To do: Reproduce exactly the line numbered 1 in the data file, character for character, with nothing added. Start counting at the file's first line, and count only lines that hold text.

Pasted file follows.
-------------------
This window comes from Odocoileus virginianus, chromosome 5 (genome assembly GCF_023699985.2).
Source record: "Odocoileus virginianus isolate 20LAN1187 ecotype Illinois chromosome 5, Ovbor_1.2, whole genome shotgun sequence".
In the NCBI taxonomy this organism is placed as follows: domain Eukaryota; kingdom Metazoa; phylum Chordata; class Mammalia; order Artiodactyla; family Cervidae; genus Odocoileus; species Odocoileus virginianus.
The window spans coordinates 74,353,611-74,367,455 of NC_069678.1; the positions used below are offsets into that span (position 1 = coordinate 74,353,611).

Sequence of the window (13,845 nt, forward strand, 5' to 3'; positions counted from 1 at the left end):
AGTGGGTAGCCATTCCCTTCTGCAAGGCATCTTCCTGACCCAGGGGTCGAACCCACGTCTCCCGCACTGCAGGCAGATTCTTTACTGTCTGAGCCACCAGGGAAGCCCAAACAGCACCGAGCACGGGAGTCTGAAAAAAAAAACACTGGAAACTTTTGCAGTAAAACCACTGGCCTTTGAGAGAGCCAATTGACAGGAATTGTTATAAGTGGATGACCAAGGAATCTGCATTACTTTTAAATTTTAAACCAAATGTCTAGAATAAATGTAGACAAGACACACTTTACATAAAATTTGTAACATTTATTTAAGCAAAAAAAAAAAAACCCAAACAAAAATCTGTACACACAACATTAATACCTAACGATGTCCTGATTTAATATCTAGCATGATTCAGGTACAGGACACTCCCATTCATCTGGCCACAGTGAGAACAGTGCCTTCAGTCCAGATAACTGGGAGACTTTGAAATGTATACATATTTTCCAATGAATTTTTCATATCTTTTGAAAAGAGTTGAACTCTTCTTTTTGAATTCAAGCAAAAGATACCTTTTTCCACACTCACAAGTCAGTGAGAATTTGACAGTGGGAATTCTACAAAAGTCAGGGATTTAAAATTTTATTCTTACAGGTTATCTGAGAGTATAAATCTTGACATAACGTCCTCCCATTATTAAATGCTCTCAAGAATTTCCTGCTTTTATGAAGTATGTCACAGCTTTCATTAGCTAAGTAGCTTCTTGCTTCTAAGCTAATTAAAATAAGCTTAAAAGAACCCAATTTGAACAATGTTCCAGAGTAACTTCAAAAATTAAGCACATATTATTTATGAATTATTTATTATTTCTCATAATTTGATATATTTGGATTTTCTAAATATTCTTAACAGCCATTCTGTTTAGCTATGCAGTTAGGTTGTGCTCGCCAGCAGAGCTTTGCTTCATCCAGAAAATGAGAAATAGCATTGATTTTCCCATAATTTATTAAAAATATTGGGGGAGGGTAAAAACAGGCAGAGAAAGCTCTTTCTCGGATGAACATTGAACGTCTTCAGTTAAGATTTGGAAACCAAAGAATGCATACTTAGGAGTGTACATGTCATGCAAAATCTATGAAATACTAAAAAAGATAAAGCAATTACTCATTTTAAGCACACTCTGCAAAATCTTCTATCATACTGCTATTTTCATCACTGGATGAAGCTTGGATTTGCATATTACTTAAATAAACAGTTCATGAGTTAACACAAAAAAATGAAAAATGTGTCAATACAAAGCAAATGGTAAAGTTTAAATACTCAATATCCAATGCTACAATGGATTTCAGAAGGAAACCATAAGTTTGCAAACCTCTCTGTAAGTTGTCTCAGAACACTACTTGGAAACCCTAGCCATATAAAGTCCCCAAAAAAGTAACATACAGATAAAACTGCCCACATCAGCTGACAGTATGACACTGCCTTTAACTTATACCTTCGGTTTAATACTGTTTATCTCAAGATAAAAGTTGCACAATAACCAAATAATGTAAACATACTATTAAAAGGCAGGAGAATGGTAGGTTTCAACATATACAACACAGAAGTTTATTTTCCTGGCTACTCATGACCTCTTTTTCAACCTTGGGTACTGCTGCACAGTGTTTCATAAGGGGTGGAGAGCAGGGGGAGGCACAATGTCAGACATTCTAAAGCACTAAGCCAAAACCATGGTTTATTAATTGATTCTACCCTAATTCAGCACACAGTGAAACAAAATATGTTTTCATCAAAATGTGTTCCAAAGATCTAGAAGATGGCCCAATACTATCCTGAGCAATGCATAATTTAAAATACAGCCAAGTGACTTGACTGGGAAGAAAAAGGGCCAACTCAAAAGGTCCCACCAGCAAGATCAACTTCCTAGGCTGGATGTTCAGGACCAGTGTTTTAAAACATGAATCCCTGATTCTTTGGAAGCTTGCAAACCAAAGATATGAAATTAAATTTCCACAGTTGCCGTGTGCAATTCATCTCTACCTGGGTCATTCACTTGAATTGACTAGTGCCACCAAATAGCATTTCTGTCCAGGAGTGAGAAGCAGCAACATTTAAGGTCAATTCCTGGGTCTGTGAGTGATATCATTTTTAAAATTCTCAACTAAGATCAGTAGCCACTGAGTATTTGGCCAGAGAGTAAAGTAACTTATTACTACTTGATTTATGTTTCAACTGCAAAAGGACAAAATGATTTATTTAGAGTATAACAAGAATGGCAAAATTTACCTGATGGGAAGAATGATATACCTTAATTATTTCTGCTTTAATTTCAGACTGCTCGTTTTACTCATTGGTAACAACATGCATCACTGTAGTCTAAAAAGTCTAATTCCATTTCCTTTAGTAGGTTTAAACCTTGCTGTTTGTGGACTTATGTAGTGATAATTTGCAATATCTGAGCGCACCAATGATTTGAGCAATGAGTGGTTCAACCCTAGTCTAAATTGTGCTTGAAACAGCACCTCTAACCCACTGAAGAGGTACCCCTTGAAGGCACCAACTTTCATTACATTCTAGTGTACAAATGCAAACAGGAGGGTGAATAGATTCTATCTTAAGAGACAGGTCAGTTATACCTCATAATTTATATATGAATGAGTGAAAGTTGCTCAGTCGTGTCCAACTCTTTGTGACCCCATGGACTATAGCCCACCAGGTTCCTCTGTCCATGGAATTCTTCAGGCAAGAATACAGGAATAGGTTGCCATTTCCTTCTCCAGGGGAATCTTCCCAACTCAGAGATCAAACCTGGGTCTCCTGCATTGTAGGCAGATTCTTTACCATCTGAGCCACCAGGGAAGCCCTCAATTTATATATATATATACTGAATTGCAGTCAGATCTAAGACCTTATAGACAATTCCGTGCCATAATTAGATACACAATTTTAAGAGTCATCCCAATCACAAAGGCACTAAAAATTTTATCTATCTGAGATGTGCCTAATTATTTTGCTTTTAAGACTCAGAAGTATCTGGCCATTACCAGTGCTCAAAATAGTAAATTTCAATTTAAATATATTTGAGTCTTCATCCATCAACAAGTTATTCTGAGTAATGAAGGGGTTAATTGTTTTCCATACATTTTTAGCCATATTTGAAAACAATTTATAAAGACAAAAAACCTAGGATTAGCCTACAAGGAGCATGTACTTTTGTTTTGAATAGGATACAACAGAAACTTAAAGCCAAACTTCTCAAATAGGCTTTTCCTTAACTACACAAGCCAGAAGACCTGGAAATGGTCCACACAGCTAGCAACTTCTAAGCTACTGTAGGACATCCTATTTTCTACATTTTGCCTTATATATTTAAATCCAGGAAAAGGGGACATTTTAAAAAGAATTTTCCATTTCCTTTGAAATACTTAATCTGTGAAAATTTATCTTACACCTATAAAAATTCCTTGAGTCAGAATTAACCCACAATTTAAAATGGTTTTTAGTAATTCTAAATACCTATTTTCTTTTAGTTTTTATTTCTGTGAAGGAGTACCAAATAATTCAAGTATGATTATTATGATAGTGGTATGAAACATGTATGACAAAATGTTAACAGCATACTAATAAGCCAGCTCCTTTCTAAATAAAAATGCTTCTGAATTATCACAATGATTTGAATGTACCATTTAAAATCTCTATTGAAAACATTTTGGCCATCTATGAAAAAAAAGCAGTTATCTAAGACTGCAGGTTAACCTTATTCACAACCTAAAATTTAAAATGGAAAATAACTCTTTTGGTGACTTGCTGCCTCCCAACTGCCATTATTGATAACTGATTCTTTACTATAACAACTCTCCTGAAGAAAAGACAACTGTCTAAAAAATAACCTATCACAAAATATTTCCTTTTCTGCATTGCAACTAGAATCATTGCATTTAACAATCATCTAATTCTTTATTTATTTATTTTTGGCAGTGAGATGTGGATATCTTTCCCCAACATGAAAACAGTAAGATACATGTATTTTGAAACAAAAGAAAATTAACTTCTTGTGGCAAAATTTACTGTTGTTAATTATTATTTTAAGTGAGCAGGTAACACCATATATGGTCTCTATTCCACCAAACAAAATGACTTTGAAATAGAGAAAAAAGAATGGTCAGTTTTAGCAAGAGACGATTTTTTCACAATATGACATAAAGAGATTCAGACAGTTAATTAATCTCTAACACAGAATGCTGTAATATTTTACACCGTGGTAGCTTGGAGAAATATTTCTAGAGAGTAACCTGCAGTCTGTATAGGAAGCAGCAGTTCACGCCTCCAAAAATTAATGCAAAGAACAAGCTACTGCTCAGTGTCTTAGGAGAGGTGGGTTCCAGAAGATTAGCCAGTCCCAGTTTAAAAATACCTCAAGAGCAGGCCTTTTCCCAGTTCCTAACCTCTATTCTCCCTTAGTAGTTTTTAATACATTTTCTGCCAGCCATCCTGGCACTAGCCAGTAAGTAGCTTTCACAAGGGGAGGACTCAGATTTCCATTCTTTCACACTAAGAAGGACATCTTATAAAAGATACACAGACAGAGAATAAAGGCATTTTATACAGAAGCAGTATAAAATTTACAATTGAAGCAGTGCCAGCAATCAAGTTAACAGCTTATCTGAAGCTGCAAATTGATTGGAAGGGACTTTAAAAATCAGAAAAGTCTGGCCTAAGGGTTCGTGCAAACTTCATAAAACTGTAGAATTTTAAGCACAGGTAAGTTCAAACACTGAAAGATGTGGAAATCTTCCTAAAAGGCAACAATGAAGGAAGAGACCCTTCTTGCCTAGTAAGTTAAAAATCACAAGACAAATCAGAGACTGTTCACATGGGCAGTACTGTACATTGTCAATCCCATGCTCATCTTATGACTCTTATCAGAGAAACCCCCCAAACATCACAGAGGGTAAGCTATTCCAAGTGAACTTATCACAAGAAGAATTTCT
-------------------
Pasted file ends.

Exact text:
This window comes from Odocoileus virginianus, chromosome 5 (genome assembly GCF_023699985.2).